Yes, Giraffes are born with their spots and no two giraffes have the same pattern.
What do you think of when you think of a giraffe? The two attributes that usually come to mind first are:
A long neck, and spots. It is easy to see why a giraffe has a long neck. After it is born, it stands up, reaches up for its mother, and begins to suckle. If the giraffe had a short, stubby neck, it wouldn’t be able to suckle right away. So, the question about why a giraffe needs a long neck is easily answered.
But what about its spots? Are spots just pretty markings? Does a giraffe really need them?
And how about one of the big questions—
How Do Giraffes Develop Their Spots?
Giraffes have spots as a result of a genetic trait, and these patterns develop even before birth. The exact reason why giraffes have spots is still a topic of research and speculation among scientists. Some theories suggest spots may help with camouflage, while others propose they play a role in regulating body temperature or attracting mates. Regardless of the purpose, the unique spots are one of the defining features of these majestic creatures.
Are Giraffes Born With Spots?
First, giraffes are born with spots.
Also, no two giraffes will have colorations that are exactly alike, even though at first, it might seem like giraffe spots look the same. However, like tiny snowflakes, or human fingerprints, they vary just enough to not be the same.
And if you are a giraffe, you will tend to inherit the basic design from your mother’s side.
Why Do Giraffes Have Spots?
Is there any reason for spots on a giraffe, or are they simply beautiful, kind of like how humans view a lush, full head of hair?
Well, there is no denying the beauty of the markings. Especially when a giraffe is running, with the sun shimmering and reflecting off different parts of the animal’s coat. The play of light and dark accentuates the giraffe’s natural grace. But a giraffe’s spots are actually much more important than merely a cosmetic beauty tool.
The reason most often given for spots are on giraffes
These are animals born needing to be protected and hidden from predators. Their spots help hide them. A mother can leave a baby in tall grass, and go foraging for food. The baby is, from birth, dressed in such a way that it is hard to spot it against a backdrop of leafy plants.
But the irregular splotches do more.
Where Do Giraffes Naturally Live
Giraffes tend to naturally live in a rather arid type of area, usually referred to as a Savannah. In these places, the weather is warm. The summer is the rainy season. So the temperature, year-round, doesn’t get cooler than 70 degrees F. and you might think the giraffes would be too warm. Ah, but they have a secret.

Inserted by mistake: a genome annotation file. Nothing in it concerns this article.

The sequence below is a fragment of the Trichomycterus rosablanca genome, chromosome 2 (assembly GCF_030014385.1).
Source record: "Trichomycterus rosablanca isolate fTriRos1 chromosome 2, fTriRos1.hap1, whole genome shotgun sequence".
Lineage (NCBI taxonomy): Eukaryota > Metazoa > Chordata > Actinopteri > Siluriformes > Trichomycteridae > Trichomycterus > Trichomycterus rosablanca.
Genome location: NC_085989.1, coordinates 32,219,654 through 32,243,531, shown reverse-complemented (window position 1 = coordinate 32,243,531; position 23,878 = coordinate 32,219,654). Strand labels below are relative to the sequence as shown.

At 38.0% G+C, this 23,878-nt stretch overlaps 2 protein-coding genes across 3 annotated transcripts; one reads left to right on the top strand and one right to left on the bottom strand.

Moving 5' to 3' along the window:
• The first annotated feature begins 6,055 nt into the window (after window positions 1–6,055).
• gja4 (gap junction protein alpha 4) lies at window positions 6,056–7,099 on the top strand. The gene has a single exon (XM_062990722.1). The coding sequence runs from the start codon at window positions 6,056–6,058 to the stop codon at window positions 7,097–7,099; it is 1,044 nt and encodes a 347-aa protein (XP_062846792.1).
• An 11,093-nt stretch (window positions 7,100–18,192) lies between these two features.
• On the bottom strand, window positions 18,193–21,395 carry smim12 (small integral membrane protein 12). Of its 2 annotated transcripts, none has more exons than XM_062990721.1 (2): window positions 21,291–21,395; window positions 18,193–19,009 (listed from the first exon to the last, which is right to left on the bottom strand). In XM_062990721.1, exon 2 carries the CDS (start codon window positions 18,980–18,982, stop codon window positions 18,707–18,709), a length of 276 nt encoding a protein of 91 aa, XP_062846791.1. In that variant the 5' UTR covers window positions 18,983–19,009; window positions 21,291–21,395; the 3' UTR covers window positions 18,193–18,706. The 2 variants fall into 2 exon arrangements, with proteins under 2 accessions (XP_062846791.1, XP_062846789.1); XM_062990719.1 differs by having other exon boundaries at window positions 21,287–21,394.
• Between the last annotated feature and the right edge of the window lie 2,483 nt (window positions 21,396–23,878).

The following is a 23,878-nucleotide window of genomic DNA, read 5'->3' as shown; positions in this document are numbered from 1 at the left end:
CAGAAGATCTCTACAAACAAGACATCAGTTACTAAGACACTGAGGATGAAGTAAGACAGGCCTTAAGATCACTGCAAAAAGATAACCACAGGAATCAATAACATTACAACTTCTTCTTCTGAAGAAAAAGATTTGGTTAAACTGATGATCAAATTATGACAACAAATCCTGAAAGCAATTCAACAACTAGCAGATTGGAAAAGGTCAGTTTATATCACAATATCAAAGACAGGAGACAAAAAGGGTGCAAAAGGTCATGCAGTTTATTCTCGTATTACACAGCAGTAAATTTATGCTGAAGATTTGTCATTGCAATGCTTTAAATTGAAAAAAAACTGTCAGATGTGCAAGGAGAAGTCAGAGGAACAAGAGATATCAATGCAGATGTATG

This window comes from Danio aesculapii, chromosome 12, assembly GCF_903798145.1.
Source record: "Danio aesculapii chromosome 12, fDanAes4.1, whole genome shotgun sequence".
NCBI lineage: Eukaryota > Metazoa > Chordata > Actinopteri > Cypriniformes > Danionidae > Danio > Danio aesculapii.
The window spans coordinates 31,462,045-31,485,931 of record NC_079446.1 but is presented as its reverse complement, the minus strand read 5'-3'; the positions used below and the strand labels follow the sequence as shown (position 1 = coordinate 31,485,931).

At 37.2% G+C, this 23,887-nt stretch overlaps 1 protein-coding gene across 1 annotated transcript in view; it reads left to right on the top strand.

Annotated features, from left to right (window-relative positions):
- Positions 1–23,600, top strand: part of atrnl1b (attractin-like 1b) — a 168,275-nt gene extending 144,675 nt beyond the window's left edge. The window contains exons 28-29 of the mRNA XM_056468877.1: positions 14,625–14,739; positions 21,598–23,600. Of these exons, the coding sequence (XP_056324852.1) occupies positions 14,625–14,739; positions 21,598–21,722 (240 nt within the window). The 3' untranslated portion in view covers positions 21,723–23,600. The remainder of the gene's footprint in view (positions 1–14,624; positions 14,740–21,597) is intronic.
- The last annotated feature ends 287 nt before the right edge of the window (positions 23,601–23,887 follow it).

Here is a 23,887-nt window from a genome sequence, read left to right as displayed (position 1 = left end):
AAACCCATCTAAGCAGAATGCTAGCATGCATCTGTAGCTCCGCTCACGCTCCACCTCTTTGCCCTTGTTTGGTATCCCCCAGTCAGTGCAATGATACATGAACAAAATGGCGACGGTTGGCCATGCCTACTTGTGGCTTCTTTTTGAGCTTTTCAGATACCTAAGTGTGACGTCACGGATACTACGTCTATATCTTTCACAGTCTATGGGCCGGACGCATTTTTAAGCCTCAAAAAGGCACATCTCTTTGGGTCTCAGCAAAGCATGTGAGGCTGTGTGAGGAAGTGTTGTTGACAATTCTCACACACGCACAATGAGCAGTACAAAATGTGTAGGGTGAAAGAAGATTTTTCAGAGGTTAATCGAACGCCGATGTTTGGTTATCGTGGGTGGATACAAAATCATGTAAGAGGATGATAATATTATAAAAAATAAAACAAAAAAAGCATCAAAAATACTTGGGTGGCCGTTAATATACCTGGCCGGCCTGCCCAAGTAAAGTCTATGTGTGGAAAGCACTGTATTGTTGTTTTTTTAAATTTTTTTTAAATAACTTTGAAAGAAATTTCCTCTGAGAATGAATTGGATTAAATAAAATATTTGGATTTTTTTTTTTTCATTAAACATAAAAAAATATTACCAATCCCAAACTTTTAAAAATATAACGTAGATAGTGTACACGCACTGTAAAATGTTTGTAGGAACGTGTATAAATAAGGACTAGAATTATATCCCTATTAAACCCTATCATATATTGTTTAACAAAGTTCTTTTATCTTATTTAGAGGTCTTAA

Giraffe’s Spots Keep Them Cool in the Heat
There are blood vessels running under and around the spots. When the weather is sultry, and warmth needs to be released, a giraffe can send blood through vessels under the spots. The spots then perform kind of like a dog’s panting does for a dog. Every spot on a giraffe acts like a thermal doorway. It reduces the heat radiation, bringing down the overall temperature of the giraffe.1
Do Giraffe’s Spots Turn Gray As They Age?
Okay, we now know that giraffes’ spots have very good reasons for being there. The spots provide protection from predators and allow for thermal relief.
We know that no two giraffes have markings exactly the same, and they are inherited from the mother’s side.
We have an answer to the big question of whether a giraffe is born with its spots—it is.
Do the spots stay the same color as a giraffe ages?
No, a giraffe’s spots do not stay the same color as the giraffe gets older. But they don’t turn grey, either. As a matter of fact, especially in the case of a male giraffe, the spots darken. By the time a male giraffe is around 9 and 1/2 years old, his markings will have deepened in shade until the giraffe’s spots are deep black.
So now, next time you go on a wildlife safari or watch wild animals on television, you can know which giraffes are the young ones, and which are the “grumpy old men”.
World Giraffe Day
Even if you keep seeing the grumpy old men, though, you can help them cheer up by wishing them “Happy World Giraffe Day” on June 21. Newly instituted in 2020, it is one thing that happened in 2020 that was a good thing2, so it might as well be enjoyed with this majestic species, listed as “vulnerable3“.